4. Some commissioners reacted to the loudest oppositional voices to the development rather than evaluate whether the development adheres to the letter and spirit of current policy and the Minneapolis 2040 plan.

What’s wrong with the grounds for denial?

1.       The first is not grounds for a rezoning denial.  A rezoning is not to consider any particular project.  The Commission clearly has done so in this case because they specify “the proposed project.”  Not only that, there also is no evidence of injurious use due to shading because no shadow study was done as a matter of practice and no study was requested.  Justifying the claim “injurious use” of neighboring properties due to shadowing of building taller, denser buildings would set a dangerous backdoor attack on the 2040 Plan’s built form regulations.  Lastly, the claim of “blocking the garage” is truly in bad faith. The neighbor’s garage is angled perpendicularly to the alley.  Given the garage’s placement on their lot, it necessitates that the neighbors drive their cars on the developer’s property in order to access the garage. Said again, the neighbors have unwisely built a garage that requires the use of the adjacent property to park in the garage.  Even so, the developer reached out multiple times (see some of them in the project pdf linked below) in search of a solution.  He has paid for a turning radius study and proposed designs that will allow the neighbor to continue to drive on his property to access the garage.  Until the Commission meeting, the neighbor refused to engage, hired a lawyer, and instructed the lawyer to avoid engagement until after the Commission meeting.

Image of the developer's turning radius study to accommodate neighbor's garage access via the developer's property.
Image of the developer’s turning radius study to accommodate neighbor’s garage access via the developer’s property. Imagine developing an intentionally low carbon building with no parking to then have to accommodate carbon-emitting cars in your design to appease neighbors. If that isn’t a sign of a developer working in good-faith, I don’t know what is. Image: Precipitate Architecture

2.       This second is not grounds for denial for the simple reason that it does not apply to new construction. The title of Policy 47 is: Housing Quality: Ensure the preservation and maintenance of existing housing. This is trying to refer to the developer’s desire to use less carbon intensive metal siding rather than masonry in certain areas of the exterior. In any case, the developer has decided to comply with the condition to use masonry material, making any point on the topic of inferior materials moot.

3.       The email exchange provides no legal grounds for denial, and the Commission understood that. The fact of the matter is that this email exchange is irrelevant because the 2040 Plan assigns the property at Corridor 6 built form designation and the council member in question voted for the 2040 Plan, which took effect Jan. 1, 2020.  Furthermore, although the council member was in office for another two years, there is no recorded attempt to continue this initiative.  It’s disturbing that something as irrelevant as this was even considered and discussed.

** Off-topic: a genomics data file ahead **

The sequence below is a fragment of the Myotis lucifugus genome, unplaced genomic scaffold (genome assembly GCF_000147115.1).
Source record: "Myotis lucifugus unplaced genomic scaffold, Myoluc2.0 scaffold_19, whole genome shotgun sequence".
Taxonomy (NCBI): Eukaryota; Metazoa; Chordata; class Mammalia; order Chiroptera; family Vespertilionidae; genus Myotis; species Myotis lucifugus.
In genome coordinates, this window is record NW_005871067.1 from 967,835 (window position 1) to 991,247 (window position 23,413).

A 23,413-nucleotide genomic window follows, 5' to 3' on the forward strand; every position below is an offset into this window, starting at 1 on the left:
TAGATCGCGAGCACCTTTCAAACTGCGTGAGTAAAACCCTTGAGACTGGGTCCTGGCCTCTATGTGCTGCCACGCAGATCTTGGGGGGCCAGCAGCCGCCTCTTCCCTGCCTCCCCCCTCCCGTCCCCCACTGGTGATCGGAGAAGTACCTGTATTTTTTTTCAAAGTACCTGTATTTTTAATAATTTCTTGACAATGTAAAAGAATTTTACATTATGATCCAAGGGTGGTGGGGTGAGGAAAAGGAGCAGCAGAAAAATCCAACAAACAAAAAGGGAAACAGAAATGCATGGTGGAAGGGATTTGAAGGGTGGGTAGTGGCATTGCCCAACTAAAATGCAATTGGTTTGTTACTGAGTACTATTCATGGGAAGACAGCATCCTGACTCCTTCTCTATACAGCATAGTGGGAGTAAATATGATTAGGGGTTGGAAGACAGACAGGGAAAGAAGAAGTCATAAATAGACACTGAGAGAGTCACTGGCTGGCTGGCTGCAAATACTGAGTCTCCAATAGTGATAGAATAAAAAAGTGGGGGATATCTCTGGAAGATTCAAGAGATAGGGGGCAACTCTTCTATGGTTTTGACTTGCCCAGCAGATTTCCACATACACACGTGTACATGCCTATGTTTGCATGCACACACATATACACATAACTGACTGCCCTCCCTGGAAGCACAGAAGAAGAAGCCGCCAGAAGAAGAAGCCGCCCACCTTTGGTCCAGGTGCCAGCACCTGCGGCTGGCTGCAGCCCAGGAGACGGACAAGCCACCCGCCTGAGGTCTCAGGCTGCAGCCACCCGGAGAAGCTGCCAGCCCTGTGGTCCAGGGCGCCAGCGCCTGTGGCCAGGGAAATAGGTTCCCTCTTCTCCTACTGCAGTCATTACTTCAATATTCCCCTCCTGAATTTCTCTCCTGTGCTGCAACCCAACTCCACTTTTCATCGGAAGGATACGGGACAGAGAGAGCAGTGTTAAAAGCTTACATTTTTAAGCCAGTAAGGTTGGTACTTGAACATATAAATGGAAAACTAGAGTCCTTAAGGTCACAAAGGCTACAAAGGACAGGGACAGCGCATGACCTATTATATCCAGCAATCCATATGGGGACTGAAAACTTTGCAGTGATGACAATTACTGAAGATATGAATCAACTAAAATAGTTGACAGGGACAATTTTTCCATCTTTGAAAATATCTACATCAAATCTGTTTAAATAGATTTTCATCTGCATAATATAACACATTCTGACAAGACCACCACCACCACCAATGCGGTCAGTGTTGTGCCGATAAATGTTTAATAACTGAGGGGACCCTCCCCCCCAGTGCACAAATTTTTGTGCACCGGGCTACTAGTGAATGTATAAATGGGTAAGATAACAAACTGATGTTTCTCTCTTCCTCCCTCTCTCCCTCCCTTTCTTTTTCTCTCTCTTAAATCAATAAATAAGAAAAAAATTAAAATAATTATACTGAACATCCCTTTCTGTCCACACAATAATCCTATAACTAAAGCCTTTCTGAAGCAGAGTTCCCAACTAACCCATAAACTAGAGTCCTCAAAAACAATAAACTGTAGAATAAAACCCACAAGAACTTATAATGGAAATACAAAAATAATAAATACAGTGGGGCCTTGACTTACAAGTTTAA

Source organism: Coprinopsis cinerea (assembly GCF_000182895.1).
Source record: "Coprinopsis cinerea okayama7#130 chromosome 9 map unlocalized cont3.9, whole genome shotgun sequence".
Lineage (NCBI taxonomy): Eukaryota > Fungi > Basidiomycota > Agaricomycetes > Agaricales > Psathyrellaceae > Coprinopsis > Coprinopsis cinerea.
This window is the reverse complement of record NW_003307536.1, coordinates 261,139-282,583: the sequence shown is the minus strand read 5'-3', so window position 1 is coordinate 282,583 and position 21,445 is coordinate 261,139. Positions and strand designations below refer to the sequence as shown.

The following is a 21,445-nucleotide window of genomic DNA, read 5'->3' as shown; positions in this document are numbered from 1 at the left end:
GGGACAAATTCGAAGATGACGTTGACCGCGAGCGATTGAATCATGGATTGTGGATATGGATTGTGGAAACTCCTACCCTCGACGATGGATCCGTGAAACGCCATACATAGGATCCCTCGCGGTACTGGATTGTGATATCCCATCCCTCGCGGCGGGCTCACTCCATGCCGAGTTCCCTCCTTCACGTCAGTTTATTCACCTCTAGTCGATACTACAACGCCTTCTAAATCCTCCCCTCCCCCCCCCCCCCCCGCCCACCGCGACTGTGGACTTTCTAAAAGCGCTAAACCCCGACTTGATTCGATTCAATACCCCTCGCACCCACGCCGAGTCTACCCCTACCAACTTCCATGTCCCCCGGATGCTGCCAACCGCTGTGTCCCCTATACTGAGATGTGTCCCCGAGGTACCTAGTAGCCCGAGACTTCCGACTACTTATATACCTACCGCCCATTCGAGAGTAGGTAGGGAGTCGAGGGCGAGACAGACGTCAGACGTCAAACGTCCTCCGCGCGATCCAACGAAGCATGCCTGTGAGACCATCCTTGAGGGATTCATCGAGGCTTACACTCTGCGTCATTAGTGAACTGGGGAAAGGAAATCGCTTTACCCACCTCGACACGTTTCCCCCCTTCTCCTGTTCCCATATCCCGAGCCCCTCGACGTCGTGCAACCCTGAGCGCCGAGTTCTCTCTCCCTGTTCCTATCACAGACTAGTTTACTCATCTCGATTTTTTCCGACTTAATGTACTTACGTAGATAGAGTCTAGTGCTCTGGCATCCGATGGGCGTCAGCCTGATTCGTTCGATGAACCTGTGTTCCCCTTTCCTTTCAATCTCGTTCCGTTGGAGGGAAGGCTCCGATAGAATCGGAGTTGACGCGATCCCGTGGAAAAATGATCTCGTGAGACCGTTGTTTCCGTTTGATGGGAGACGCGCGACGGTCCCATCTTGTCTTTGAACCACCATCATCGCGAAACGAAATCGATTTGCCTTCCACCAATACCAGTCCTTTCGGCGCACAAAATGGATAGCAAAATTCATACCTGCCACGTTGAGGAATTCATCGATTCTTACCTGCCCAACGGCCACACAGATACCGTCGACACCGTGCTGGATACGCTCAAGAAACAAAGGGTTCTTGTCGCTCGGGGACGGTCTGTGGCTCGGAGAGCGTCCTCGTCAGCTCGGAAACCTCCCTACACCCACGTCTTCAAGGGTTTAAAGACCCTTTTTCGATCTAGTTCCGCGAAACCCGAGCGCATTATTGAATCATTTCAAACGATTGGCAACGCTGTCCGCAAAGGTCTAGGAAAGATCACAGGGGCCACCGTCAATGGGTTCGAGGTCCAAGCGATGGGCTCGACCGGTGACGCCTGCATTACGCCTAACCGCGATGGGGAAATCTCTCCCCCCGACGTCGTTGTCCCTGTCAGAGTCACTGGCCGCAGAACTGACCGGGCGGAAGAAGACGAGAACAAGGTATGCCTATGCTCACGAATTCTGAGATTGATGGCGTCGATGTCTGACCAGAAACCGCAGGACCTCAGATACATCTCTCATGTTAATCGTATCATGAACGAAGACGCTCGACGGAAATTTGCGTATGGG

4.       Facing angry public comment is no easy thing. At the end of the day however, the City, and all of those charged with carrying out its policies, must indeed follow those policies.

The Integrity of the 2040 Plan is at Risk

We have a housing crisis, a racial equity crisis and a climate crisis. To solve them, we need more housing, particularly near transit and especially projects that are built sustainably.  That’s the main thrust of the 2040 Plan. 

on Central Avenue as well as a number of other stops within a quarter mile radius.  Further the image shows close distances of other places of interest, such as parks, commercial space, and schools.
The property is very close to transit. The image shows a half block distance to the nearest current bus stop on Central Avenue as well as a number of other stops within a quarter mile radius. Furthermore, the image shows the close proximity of other places of interest, such as parks, commercial space, and schools. Image: Precipitate Architecture

This proposed 23-unit, transit accessible, passive house development on Van Buren is but one project, but it is a test against the strength of the 2040 Plan.  If the City denies the project, at best it opens the door for litigation and risks wasting precious public dollars. At worst, City denial of the project sets a bad precedent of dubious arguments against enacting our city’s legal comprehensive plan and risks further delay to addressing our pressing problems around housing, equity and sustainability.

The developer is appealing the Planning Commission’s decision, and the public is welcome to testify at the hearing at the Business, Inspections, Housing & Zoning (BIHZ) Committee on May 5th at 10am at City Hall.

More Info:

Planning Commission agenda from March 21, 2022

Full project details for 635 Van Buren St NE (PDF)

BIHZ Committee Agenda will be available on the City’s LIMs website the week of May 2, 2022.

Top image credit: City of Minneapolis

Katie Jones

About Katie Jones

Katie Jones is an engineer, a community builder, and a climate advocate. A Lowry Hill East (Wedge) resident, she co-leads Hennepin for People, a “group of neighbors supporting a vibrant, sustainable, and safe Hennepin Ave that is accessible to all people no matter how they travel.” She also serves on the Minneapolis' Capital Long Range Improvement Committee and recently served on the Governor’s Sustainable Transportation Advisory Committee. Her day job is in city energy efficiency policy, and she is currently building the Uptown Strawhouse behind her triplex (uptownstrawhouse.weebly.com).